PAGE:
Young black woman sits on a yellow couch in living room reading a book
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The attacks on books by and about Black people’s past, present and future are reaching new heights. Moving in tandem with the demonization of the term “woke” (which literally meant at its origins Blackfolk being aware of our historical and contemporary realities – the good, the bad and the ugly) and the criminalization of the concept “critical race theory” (which, for the grossly uninformed has come to mean all things Black), these attacks on Black books have seen basic presentations on facts about the lives and experiences of Black people banned from use in countless schools.

Books by respected and revered authors and public figures, as well as books about the lives of some of the most iconic Americans in US history have been attacked, banned and even burned in some cities with a vitriolic fervor reminiscent of some of the world’s most notorious anti-peace, anti-justice, anti-freedom and anti-democracy regimes.

But in a classic example of making lemonade out of society’s lemons, there is a national movement afoot celebrating books that speak to our Pan-African history, current reality and future possibilities. The lion’s share of these books are written by Blacks. But all speak in some way to the Black condition and to Black people’s right to exercise our full humanity, bending our knee to no one but God, and sharing our voices in the bold, unapologetic spirit of the late South African freedom fighter Steve Biko whose iconic phrase was the title of one of his books—“I Write What I Like.”

One way to get involved in this movement and add to your Black knowledge set via the miracle of books is to check out the booklist provided below, courtesy of the Pan African Orthodox Christian Church’s (Shrine of the Black Madonna) national ministry team.

The list below has a little something for everyone: history, contemporary reality, Afrofuturism, social commentary, non-fiction, fiction, environmental justice writings, theology pieces and more.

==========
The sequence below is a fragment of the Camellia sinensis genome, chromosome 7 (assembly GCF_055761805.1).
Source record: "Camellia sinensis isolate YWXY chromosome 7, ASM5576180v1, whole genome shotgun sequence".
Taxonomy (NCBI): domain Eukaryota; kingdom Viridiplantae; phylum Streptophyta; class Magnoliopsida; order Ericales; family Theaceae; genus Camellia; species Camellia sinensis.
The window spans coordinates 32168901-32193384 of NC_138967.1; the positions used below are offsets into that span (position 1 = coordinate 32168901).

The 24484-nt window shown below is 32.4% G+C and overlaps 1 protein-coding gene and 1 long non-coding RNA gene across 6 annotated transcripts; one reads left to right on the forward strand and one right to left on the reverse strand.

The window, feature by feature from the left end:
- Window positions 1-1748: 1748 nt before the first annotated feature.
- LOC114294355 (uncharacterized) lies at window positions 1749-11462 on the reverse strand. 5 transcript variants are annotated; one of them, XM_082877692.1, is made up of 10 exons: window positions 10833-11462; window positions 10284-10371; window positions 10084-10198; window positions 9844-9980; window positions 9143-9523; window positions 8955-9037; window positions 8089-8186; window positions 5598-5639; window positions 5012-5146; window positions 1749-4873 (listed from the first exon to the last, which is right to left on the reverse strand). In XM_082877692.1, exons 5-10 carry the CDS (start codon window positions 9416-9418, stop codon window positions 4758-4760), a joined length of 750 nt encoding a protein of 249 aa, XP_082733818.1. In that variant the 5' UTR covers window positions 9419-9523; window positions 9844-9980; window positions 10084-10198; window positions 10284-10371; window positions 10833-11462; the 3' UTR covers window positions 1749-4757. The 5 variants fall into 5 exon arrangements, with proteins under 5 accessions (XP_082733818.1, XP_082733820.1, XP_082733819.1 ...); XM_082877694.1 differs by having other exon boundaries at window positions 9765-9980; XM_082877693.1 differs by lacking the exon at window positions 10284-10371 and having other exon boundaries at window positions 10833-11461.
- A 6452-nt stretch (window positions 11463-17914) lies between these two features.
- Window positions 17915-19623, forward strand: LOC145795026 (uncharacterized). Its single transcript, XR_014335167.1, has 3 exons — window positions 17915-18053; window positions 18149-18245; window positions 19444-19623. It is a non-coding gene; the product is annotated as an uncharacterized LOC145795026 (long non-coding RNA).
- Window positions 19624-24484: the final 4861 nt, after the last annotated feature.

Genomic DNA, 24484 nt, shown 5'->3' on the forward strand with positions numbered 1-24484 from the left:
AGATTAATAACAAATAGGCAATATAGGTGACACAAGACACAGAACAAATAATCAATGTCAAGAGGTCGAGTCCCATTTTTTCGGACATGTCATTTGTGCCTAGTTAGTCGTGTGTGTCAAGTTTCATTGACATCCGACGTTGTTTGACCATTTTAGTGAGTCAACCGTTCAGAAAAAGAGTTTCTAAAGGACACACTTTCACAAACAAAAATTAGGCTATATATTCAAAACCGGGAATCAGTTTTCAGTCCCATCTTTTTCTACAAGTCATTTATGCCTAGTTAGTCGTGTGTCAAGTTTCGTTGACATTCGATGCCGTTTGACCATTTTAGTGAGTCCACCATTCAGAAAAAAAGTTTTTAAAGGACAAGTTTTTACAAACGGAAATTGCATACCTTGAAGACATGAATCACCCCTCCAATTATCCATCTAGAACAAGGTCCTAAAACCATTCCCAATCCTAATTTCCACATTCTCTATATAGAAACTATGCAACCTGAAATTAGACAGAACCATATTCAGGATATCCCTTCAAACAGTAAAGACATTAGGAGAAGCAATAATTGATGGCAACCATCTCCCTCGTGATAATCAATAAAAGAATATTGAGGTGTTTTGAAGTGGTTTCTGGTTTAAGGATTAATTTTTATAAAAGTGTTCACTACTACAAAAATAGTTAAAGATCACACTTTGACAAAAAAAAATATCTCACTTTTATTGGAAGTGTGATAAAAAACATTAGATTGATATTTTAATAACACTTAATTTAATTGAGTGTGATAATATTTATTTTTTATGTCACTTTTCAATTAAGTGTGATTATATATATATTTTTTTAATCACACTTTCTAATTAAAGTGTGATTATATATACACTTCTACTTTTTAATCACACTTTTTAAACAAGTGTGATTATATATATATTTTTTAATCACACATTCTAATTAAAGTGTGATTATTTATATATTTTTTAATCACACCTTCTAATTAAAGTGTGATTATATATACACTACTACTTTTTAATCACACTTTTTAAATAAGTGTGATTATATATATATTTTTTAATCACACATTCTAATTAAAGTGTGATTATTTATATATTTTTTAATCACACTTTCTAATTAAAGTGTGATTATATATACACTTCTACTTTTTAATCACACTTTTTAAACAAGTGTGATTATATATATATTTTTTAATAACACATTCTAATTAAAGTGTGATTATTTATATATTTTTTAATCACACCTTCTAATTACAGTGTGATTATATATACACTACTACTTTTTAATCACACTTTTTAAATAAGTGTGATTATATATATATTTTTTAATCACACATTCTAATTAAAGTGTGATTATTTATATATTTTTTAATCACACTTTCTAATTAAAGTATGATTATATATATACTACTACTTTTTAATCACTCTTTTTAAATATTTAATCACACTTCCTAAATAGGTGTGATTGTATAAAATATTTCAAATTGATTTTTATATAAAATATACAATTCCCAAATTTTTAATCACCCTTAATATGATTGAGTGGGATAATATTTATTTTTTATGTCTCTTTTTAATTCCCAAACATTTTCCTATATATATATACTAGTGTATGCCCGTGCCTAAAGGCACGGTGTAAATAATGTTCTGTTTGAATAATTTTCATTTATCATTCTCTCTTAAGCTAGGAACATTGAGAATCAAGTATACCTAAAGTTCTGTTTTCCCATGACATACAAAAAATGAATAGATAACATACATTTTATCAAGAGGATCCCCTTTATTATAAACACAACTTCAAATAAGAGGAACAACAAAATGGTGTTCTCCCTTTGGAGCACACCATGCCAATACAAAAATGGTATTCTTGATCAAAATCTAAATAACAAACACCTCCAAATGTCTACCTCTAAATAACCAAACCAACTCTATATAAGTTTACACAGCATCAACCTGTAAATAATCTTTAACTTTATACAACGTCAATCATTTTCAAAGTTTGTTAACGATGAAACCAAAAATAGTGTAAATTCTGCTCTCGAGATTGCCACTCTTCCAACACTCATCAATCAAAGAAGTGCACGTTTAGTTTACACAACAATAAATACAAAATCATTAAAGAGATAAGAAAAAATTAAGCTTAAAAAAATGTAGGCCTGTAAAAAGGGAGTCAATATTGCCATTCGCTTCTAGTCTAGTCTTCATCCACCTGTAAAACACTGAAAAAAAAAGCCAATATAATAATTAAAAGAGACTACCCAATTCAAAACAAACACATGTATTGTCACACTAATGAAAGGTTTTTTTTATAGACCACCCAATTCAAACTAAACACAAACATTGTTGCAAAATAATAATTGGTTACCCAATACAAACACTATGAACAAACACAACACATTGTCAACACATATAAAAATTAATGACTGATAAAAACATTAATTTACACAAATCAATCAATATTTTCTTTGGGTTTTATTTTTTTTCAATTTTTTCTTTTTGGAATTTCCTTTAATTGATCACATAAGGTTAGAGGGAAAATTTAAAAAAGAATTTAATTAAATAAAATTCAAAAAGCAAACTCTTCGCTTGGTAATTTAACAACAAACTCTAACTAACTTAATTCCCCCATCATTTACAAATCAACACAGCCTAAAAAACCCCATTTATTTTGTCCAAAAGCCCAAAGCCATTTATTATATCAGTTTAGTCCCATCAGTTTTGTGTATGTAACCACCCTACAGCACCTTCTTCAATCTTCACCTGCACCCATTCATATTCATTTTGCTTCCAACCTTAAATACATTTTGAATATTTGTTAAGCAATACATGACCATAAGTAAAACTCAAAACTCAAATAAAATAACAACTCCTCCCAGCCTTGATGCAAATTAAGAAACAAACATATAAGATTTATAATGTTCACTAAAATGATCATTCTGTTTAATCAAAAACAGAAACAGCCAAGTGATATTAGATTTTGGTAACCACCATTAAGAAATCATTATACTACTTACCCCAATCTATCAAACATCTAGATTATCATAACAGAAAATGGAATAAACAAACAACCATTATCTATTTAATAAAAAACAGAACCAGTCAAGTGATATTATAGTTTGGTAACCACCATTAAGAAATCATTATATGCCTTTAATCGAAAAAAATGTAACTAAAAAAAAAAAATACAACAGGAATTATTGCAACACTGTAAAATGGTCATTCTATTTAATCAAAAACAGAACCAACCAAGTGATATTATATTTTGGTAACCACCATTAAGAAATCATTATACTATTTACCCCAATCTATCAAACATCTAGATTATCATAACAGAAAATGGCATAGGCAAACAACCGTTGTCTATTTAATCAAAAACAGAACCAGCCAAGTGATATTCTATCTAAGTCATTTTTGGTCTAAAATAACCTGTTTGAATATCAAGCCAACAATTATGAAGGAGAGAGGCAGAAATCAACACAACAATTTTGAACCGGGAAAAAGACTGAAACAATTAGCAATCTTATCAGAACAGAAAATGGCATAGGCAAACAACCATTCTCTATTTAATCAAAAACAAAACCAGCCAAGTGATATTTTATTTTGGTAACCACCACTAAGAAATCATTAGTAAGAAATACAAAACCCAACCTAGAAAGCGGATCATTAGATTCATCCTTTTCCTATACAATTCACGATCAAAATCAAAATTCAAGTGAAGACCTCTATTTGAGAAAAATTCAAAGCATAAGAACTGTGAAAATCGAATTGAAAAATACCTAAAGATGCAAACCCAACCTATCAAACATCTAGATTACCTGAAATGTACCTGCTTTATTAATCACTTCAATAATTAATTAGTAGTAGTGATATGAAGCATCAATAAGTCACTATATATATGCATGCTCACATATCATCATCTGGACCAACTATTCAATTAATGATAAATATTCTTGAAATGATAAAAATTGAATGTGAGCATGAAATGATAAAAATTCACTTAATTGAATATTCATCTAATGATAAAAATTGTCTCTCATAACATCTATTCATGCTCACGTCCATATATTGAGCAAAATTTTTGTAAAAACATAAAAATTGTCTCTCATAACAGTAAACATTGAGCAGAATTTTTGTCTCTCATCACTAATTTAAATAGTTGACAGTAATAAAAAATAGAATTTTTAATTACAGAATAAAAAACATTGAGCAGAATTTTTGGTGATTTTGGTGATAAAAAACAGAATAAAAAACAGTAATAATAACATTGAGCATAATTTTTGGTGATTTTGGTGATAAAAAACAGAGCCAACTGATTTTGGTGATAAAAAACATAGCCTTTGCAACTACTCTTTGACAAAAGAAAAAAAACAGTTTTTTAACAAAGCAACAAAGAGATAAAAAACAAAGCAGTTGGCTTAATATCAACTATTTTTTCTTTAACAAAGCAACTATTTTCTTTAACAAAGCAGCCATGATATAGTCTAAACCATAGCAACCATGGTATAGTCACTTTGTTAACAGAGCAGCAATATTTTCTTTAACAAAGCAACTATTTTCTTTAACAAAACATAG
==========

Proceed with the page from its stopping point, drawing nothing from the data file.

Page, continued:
So, get in where you fit in, and find the book or books that jibe with your spirit, and flex your agency, your right, your power, your responsibility to ingest all the Blackness you damn well please.

(EDITOR’S NOTE: Please know that this list is in no way exhaustive. There are a lot of must-read classics that aren’t on the PAOCC’s 2023 list because they’ve been on lists from years past. But moving forward, I will include those books – e.g., “The Philosophy and Opinions of Marcus Garvey,” “Introduction to African Civilizations,” “How Europe Underdeveloped Africa,” “Between the World and Me” and a gazillion other such classics – in future lists.)

PAOCC recommended reading list for 2023

  1. “101 Essays That Will Change The Way You Think,” by Brianna Wiest
  2. “America’s Unholy Ghosts: The Racist Roots of Our Faith and Politics,” by Joel Edward Goza
  3. “Black Women Will Save The World: An Anthem,” by April Ryan
  4. “Born In Blackness,” by Howard French
  5. “Braiding Sweetgrass: Indigenous Wisdom, Scientific Knowledge and the Teachings of Plants,” by Robin Wall Kimmer
  6. “Community: Starting Well In Your Small Group,” by Andy Stanley
  7. “Four Hundred Souls: A Community History of African America,” by Ibram X Kendi & Keisha N. Blain
  8. “Fugitive Pedagogy,” by Jarvis Givens
  9. “Harvard Business Review 10 Must Reads: On Change Management,” HBR
  10. “Harvard Business Review 10 Must Reads: On Mental Toughness,” HBR
  11. “How Beautiful We Were: A Novel,” by Imbolo Mbue
  12. “I’m Still Here: Black Dignity in a World Made for Whiteness,” by Austin Channing Brown
  13. “Invisible Child: Poverty, Survival & Hope, In An American City,” by Andrea Elliott
  14. “Just Mercy: A Story of Justice & Redemption,” by Bryan Stevenson
  15. “My Grandmother’s Hands: Racialized Trauma and the Pathway to Mending Our Hearts and Bodies,” by Resmaa Menakem
  16. “My Time Will Come: A Memoir of Crime, Punishment, Hope & Redemption,” by Ian Manuel & Bryan Stevenson
  17. “Nomad Century: How Climate Migration Will Reshape Our World,” by Gaia Vince
  18. “Power & Prediction: The Disruptive Economics of Artificial Intelligence,” by Agyei Agrawai, Joshua Gans, Avi Goldfarb
  19. “Reclaiming Stolen Earth: An Africana Ecotheology,” by Dr. Eric Jawanza Clark
  20. “Sapiens: A Brief History of Humankind,” by Yuval Noah Harari
  21. “Set The World On Fire (Black Nationalist Women and the Global Struggle for Freedom),” by Keisha N. Blain
  22. “The 1619 Project: A New Origin Story,” by Nikole Hannah-Jones
  23. “The Age of AI and our Human Future,” by Henry A. Kissinger, Eric Schmidt, Daniel Huttenlocher
  24. “The Body Keeps The Score: Brain, Mind, and Body in the Healing of Trauma,” by Besser Van Der Kolk, M.D.
  25. “The End of the World Is Just The Beginning: Mapping the Collapse of Globalization,” by Peter Zeihan
  26. “The Light We Carry: Overcoming in Uncertain Times,” by Michelle Obama
  27. “The Rebellious Life of Mrs. Rosa Parks,” by Jeanne Theoharis
  28. “The Warmth of Other Suns,” by Isabel Wilkerson
  29. “Significations,” by Charles Long
  30. “Under The Skin: The Hidden Toll of Racism on American Lives and the Health of our Nation,” by Linda Villarosa
  31. “What The Bible Says to the Minister: The Minister’s Personal Handbook,” by Leadership Ministries Worldwide
  32. “White Fear: The Browning of America is What’s Making White Folks Lose Their Minds,” by Roland Martin & Leah Lakins
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Aswad WalkerAssociate Editor

I'm originally from Cincinnati. I'm a husband and father to six children. I'm an associate pastor for the Shrine of Black Madonna (Houston). I am a lecturer (adjunct professor) in the University of Houston...